Included in this issue: F.H. Bertling Ltd and seven individuals charged with bribery; U.S Drops Libor Charges Against ICAP Trio After U.K. Acquittals; General Motors sentenced following asbestos contamination and more...
Bribery and Corruption
F.H. Bertling Ltd and seven individuals charged with bribery
F.H. Bertling Ltd, a logistics and freight operations company, and seven individuals have been charged with one count of making corrupt payments, contrary to section 1 of the Prevention of Corruption Act 1906.
Between January 2005 and December 2006, Peter Ferdinand, Marc Schweiger, Stephen Emler, Joerg Blumberg, Dirk Juergensen, Giuseppe Morreale, Ralf Peterson and F.H. Bertling Ltd conspired together and with others to bribe an agent of Sonangol, the Angolan state oil company, to further F.H. Bertling’s business operations in that country.
F.H. Bertling Ltd and the above-named individuals have been requisitioned to appear at Westminster Magistrates’ Court on 4 August 2016.
SFO secures second DPA
The SFO's second application for a Deferred Prosecution Agreement has been approved.
It is understood that the counterparty to the DPA is a UK SME that cannot currently be named due to ongoing legal proceedings.
It is understood that the matters pertaining to the DPA relate to allegations of conspiracy to corrupt, contrary to section 1 of the Criminal Law Act 1977, conspiracy to bribe, contrary to section 1 of the same Act, and failure to prevent bribery, contrary to section 7 of the Bribery Act 2010. This was all in connection with contracts to supply its products to customers in a number of foreign jurisdictions between June 2004 and June 2012.
As a result of the DPA, the company has been ordered to pay £6,553,085, comprised of a £6,201,085 disgorgement of gross profits and a £352,000 financial penalty. £1,953,085 of the disgorgement will be paid by the SME’s US registered parent company as repayment of a significant proportion of the dividends that it received from the SME over the indictment period.
Defense Contractor Employee Arrested for Selling Satellite Secrets to Undercover Agent posing as Foreign Spy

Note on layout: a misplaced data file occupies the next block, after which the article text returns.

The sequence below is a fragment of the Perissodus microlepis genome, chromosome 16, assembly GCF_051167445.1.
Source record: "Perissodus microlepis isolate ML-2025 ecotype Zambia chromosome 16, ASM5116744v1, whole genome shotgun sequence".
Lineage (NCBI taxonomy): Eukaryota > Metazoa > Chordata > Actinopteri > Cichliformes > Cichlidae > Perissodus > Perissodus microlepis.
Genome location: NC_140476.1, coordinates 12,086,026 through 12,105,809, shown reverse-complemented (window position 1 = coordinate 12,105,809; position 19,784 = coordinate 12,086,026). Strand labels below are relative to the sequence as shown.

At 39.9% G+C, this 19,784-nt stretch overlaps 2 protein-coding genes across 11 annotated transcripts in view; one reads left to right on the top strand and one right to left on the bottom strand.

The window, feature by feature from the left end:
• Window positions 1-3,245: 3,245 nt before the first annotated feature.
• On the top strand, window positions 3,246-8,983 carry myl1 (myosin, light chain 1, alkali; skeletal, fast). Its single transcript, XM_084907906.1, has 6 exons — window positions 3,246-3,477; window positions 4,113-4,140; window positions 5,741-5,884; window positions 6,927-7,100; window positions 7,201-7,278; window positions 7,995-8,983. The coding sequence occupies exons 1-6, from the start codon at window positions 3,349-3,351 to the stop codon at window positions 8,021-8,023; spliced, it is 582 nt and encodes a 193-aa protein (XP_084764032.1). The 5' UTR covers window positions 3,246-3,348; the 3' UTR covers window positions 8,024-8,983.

The US Department of Justice issued a statement that a defense contractor, Gregory Allen Justice, was arrested on charges of economic espionage and violations of the Arms Export Control Act for his attempts to sell sensitive satellite information to a person he believed to be a foreign intelligence agent, but who was in fact an FBI undercover agent.
In exchange for providing these materials, Mr Justice allegedly sought and received cash payments.
If convicted, Mr Justice faces a statutory maximum penalty of 15 years in prison for the economic espionage charge and a statutory maximum penalty of 20 years in prison for violating the Arms Export Control Act.
Ex-Louis Berger executives sentenced in U.S. over foreign bribe scheme
Two former senior executives at Louis Berger, a New Jersey construction management company, have been sentenced for their roles in a scheme to secure government contracts by bribing foreign officials in India, Indonesia, Vietnam and Kuwait.
James McClung, 60, was sentenced to one year in prison. Richard Hirsch, 62, was sentenced to two years of probation and fined $10,000.
Both men pleaded guilty in July 2015 to two counts including that they violated the Foreign Corrupt Practices Act.
Brazil police arrest 19 in Eletrobras nuclear-plant bribe probe
Brazilian police have arrested 19 people as part of a probe into a graft scheme at a nuclear power plant owned by state-led utility Eletrobras that has allegedly paid out more than 200 million reais ($60 million) in bribes.
According to federal prosecutors in Rio de Janeiro, the alleged bribes were paid to senior executives of Eletronuclear, the nuclear power unit of Centrais Eletricas Brasileiras SA, as Eletrobras is formally known.
In return, executives allegedly let construction companies such as Andrade Guitierrez inflate the cost of the 17.7 billion real ($5.3 billion) Angra 3 nuclear reactor 100 kilometers west of Rio de Janeiro, kick backs were then paid to politicians and political parties.
U.S Drops Libor Charges Against ICAP Trio After U.K. Acquittals
U.S. prosecutors have dropped charges against three former ICAP brokers accused of manipulating Libor after they were acquitted in the U.K.
Darrell Read, Colin Goodman and Danny Wilkinson were acquitted in relation to such charges in the UK in January following a four-month trial.
Former Rabobank Derivatives Trader Pleads Guilty for Scheme to Manipulate LIBOR Benchmark
Paul Thompson, a former Rabobank trader has pleaded guilty to conspiracy to commit wire fraud and bank fraud for his role in a scheme to manipulate LIBOR to Rabobank’s advantage.
Thompson traded derivative products tied to the USD and Japanese Yen LIBOR rates. He admitted that in an effort to increase the profitability of his derivative positions, he entered into a scheme with several other Rabobank employees to influence the rate to Rabobank’s advantage.
Sentencing has been set for 9 November 2016.
Health and Safety
General Motors sentenced following asbestos contamination
General Motors UK Ltd has been fined £120,000 after it was discovered that asbestos boarding panels had contaminated a site.
The motor company was prosecuted by the Health and Safety Executive (HSE) after work being undertaken at its North Road, Ellesmere Port site in 2014 exposed contractors to risks associated with asbestos.
General Motors UK Ltd pleaded guilty to a single breach of Section 3 (1) the Health and Safety at Work etc. Act 1974 and was fined £120,000 and ordered to pay £11,779 in prosecution costs
Inquest rules golf buggy lake death as ‘accidental’
An inquest jury has found that the death of 20-year-old Oliver Floyd, who drowned after a weed spraying buggy toppled into a lake at Celtic Manor golf resort in Newport, was an accident.